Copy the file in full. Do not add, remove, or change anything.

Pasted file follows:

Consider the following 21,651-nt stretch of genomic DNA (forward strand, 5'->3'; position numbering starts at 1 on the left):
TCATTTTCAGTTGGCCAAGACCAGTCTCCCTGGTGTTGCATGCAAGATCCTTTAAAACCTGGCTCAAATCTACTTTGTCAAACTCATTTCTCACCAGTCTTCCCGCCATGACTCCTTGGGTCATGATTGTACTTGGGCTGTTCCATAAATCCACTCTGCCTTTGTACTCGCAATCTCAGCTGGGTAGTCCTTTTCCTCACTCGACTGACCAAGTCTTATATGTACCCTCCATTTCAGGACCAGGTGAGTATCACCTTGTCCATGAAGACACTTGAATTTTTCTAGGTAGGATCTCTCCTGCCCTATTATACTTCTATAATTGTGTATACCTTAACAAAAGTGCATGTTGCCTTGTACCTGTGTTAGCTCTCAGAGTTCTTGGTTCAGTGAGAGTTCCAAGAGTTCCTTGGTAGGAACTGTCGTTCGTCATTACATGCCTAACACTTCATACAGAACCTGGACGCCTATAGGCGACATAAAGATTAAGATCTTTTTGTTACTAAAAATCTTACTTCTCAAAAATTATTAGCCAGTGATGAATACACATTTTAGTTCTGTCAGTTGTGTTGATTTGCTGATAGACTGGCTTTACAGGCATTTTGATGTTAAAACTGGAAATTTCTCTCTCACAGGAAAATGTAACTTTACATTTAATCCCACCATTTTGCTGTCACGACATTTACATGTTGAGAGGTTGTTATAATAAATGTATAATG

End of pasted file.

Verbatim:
Consider the following 21,651-nt stretch of genomic DNA (forward strand, 5'->3'; position numbering starts at 1 on the left):
TCATTTTCAGTTGGCCAAGACCAGTCTCCCTGGTGTTGCATGCAAGATCCTTTAAAACCTGGCTCAAATCTACTTTGTCAAACTCATTTCTCACCAGTCTTCCCGCCATGACTCCTTGGGTCATGATTGTACTTGGGCTGTTCCATAAATCCACTCTGCCTTTGTACTCGCAATCTCAGCTGGGTAGTCCTTTTCCTCACTCGACTGACCAAGTCTTATATGTACCCTCCATTTCAGGACCAGGTGAGTATCACCTTGTCCATGAAGACACTTGAATTTTTCTAGGTAGGATCTCTCCTGCCCTATTATACTTCTATAATTGTGTATACCTTAACAAAAGTGCATGTTGCCTTGTACCTGTGTTAGCTCTCAGAGTTCTTGGTTCAGTGAGAGTTCCAAGAGTTCCTTGGTAGGAACTGTCGTTCGTCATTACATGCCTAACACTTCATACAGAACCTGGACGCCTATAGGCGACATAAAGATTAAGATCTTTTTGTTACTAAAAATCTTACTTCTCAAAAATTATTAGCCAGTGATGAATACACATTTTAGTTCTGTCAGTTGTGTTGATTTGCTGATAGACTGGCTTTACAGGCATTTTGATGTTAAAACTGGAAATTTCTCTCTCACAGGAAAATGTAACTTTACATTTAATCCCACCATTTTGCTGTCACGACATTTACATGTTGAGAGGTTGTTATAATAAATGTATAATG